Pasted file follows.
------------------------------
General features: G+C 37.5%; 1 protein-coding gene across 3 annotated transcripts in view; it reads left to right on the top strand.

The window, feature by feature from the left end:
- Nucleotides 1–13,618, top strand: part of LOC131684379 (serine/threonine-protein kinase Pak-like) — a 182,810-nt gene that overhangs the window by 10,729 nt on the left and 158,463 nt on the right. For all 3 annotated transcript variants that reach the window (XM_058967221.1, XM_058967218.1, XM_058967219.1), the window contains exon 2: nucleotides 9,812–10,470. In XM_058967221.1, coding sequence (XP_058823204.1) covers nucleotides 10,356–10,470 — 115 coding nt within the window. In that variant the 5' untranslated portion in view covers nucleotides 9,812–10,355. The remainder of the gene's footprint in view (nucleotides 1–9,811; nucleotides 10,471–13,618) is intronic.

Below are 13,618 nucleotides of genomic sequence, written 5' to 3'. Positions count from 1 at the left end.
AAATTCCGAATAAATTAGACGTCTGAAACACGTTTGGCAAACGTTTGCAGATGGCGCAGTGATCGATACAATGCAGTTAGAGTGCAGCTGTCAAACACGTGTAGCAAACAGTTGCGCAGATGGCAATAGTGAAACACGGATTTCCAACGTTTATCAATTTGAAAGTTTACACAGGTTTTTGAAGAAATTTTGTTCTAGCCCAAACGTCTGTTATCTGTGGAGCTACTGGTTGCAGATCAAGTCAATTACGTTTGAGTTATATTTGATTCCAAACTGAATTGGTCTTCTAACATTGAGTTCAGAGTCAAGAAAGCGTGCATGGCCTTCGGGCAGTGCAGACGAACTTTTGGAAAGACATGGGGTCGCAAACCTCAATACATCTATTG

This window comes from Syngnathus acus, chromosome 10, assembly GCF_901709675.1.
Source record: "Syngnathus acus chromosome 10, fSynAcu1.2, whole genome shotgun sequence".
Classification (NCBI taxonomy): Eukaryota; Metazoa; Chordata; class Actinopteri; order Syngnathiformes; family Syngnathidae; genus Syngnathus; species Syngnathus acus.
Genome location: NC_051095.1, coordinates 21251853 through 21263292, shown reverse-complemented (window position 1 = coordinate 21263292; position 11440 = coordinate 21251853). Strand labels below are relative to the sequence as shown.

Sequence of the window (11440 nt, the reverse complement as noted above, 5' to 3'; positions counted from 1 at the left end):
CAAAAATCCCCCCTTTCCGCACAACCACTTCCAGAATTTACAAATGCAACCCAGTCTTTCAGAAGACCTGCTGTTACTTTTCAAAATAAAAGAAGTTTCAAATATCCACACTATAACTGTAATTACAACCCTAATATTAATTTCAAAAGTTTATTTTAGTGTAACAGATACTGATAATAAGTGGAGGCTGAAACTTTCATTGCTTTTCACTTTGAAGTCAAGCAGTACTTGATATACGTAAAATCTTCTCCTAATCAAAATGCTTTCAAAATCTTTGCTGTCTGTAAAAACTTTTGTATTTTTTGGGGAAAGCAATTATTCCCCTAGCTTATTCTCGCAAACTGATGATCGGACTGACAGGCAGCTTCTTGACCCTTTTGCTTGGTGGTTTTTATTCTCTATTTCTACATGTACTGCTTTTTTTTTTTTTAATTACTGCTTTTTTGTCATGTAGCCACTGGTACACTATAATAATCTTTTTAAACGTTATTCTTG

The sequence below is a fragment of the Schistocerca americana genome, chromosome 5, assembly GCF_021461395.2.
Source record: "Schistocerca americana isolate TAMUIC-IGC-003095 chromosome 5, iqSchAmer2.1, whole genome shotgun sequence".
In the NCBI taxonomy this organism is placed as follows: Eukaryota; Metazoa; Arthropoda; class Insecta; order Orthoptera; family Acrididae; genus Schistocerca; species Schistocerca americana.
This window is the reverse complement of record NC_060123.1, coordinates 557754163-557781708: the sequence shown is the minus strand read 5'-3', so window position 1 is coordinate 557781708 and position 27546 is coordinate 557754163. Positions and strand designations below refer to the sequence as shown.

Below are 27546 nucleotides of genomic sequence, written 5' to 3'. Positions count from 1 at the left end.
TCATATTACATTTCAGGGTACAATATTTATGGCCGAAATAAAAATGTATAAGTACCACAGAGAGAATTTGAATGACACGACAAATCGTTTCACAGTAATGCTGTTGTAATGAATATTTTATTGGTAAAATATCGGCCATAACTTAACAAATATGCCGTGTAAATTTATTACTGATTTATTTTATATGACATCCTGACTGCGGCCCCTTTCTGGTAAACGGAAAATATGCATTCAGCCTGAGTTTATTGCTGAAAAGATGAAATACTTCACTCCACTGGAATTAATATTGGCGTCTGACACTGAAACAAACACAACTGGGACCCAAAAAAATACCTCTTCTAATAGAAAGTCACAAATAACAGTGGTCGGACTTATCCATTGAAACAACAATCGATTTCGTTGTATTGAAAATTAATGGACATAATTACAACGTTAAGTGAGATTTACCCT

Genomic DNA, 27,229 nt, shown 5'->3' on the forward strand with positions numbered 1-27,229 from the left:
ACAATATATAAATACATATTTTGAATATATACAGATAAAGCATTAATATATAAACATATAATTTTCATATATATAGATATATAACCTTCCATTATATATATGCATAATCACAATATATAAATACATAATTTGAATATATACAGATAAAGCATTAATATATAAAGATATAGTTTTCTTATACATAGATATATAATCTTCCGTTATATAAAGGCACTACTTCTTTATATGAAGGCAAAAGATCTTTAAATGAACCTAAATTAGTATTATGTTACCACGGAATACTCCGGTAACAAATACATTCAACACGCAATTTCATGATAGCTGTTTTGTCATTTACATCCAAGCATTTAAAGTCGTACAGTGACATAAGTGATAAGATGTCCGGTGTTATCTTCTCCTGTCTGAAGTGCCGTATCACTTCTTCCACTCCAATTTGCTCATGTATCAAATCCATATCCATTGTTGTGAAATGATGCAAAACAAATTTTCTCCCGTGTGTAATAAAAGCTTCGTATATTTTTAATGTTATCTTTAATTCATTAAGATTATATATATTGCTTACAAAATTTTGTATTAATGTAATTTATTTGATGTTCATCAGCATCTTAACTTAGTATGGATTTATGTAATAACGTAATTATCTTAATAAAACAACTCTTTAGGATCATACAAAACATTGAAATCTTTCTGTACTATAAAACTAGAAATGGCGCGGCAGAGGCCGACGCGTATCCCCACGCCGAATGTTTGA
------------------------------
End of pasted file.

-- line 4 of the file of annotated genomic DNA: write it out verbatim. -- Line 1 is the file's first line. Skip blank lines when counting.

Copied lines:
Below are 13,618 nucleotides of genomic sequence, written 5' to 3'. Positions count from 1 at the left end.